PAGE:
I’ve finally recovered from eating way too much at a Thanksgiving feast — and let’s not even talk about all the yummy leftovers.
This year one of my friends went completely organic: organic turkey, organic vegetables, the works. Good for her for supporting the organic movement. Or should I call it the organic philosophy?
I’ve seen the word “organic” tossed about a lot in connection with food and gardens. But what does it really mean?
The organic mindset takes the long view, one might say.
Generally speaking, organic gardening excludes the use of synthetic fertilizers, pesticides and other such products that disturb the balance of the ecosystem. “Certified organic” is a much more stringent designation handed out by the U.S. Department of Agriculture. For example, chemical herbicides, fungicides or fertilizers must not have been used in production fields for at least three years. There are also rules against the inclusion of any genetically modified organisms, better known as GMOs.
For me one of the best reasons to garden organically is to protect the natural benefits provided by worms, bugs — yes, there really are good bugs out there — and other garden creatures. If you douse your plants with toxins you will kill the caterpillars that turn into butterflies, the ladybugs that eat aphids and the spiders that keep other creepy crawlies under control.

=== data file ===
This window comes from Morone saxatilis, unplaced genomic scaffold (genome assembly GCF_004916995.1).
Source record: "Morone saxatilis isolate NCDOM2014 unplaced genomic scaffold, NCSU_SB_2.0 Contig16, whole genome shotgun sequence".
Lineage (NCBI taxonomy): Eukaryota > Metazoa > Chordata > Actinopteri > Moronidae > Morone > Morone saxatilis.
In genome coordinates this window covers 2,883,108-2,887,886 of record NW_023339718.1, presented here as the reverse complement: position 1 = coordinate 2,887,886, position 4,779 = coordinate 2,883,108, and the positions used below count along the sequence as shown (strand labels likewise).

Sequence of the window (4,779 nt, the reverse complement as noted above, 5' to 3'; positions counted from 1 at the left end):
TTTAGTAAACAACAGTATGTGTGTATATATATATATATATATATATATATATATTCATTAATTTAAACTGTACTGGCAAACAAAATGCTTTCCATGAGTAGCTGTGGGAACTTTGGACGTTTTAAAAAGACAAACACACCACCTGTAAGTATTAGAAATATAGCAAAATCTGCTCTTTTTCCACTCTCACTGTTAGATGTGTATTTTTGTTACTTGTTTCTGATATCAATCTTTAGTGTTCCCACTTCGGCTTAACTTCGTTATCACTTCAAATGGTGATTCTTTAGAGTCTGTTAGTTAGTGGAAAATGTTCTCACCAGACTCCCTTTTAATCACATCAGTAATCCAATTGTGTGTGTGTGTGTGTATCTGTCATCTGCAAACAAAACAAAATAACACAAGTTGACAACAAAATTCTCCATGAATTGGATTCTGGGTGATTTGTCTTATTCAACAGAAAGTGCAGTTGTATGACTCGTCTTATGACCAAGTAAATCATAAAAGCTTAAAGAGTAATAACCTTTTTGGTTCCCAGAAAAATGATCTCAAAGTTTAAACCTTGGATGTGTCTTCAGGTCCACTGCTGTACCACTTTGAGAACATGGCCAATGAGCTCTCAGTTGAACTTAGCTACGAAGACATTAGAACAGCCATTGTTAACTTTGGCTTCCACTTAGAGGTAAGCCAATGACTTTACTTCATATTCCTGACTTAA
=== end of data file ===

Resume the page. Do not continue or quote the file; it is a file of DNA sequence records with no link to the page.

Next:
In addition to organic, I have heard the word “locavore” more frequently. Locavores are people who choose to eat food grown locally, defined as anything within 100 to 250 miles of their home.
Locavores believe locally grown food is fresher, better tasting and more nutritious and provides a better diet than typical supermarket food. I admit I’m a believer — with a few exceptions. Without tea, coffee or chocolate, what is the point of even getting out of bed in the morning?
Eating like a locavore could be an eye-opening experience, though, especially during a long winter. I read a funny story about some folks who, when they discovered they wouldn’t be able to eat many carbs, considered turnips slices in place of bread to make a sandwich. That’s a little extreme for my tastes. Eating locally should be a pleasure, not a burden.
“Farm to table” is another phrase you may have heard recently. The idea is to curb the number of steps it can take for food to get to a plate. It’s a worthy movement, and you don’t really need to give anything up. Just buy locally — eggs, cheese, chickens, fruits and vegetables or any other edibles, even garden flowers — whenever you can.